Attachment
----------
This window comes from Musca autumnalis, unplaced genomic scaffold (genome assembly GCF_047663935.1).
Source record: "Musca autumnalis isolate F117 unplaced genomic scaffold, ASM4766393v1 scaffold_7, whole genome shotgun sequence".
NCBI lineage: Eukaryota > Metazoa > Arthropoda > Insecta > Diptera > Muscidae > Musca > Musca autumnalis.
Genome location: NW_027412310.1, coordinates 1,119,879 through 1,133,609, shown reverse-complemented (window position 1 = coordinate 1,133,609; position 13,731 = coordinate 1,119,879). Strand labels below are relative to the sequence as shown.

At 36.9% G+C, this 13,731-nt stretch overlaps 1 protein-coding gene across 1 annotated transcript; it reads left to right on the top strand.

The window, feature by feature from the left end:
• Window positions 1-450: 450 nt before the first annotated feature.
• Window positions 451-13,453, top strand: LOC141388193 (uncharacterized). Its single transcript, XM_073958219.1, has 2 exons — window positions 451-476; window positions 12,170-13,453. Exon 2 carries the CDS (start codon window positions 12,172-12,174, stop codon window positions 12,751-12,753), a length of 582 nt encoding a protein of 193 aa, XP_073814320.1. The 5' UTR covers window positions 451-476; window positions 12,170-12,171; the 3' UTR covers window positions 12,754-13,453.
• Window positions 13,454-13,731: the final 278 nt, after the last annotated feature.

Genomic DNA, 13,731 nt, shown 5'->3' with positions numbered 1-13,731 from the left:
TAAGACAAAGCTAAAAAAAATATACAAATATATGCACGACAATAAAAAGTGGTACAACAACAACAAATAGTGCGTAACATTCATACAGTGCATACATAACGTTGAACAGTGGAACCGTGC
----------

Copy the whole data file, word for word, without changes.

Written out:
This window comes from Musca autumnalis, unplaced genomic scaffold (genome assembly GCF_047663935.1).
Source record: "Musca autumnalis isolate F117 unplaced genomic scaffold, ASM4766393v1 scaffold_7, whole genome shotgun sequence".
NCBI lineage: Eukaryota > Metazoa > Arthropoda > Insecta > Diptera > Muscidae > Musca > Musca autumnalis.
Genome location: NW_027412310.1, coordinates 1,119,879 through 1,133,609, shown reverse-complemented (window position 1 = coordinate 1,133,609; position 13,731 = coordinate 1,119,879). Strand labels below are relative to the sequence as shown.

At 36.9% G+C, this 13,731-nt stretch overlaps 1 protein-coding gene across 1 annotated transcript; it reads left to right on the top strand.

The window, feature by feature from the left end:
• Window positions 1-450: 450 nt before the first annotated feature.
• Window positions 451-13,453, top strand: LOC141388193 (uncharacterized). Its single transcript, XM_073958219.1, has 2 exons — window positions 451-476; window positions 12,170-13,453. Exon 2 carries the CDS (start codon window positions 12,172-12,174, stop codon window positions 12,751-12,753), a length of 582 nt encoding a protein of 193 aa, XP_073814320.1. The 5' UTR covers window positions 451-476; window positions 12,170-12,171; the 3' UTR covers window positions 12,754-13,453.
• Window positions 13,454-13,731: the final 278 nt, after the last annotated feature.

Genomic DNA, 13,731 nt, shown 5'->3' with positions numbered 1-13,731 from the left:
TAAGACAAAGCTAAAAAAAATATACAAATATATGCACGACAATAAAAAGTGGTACAACAACAACAAATAGTGCGTAACATTCATACAGTGCATACATAACGTTGAACAGTGGAACCGTGC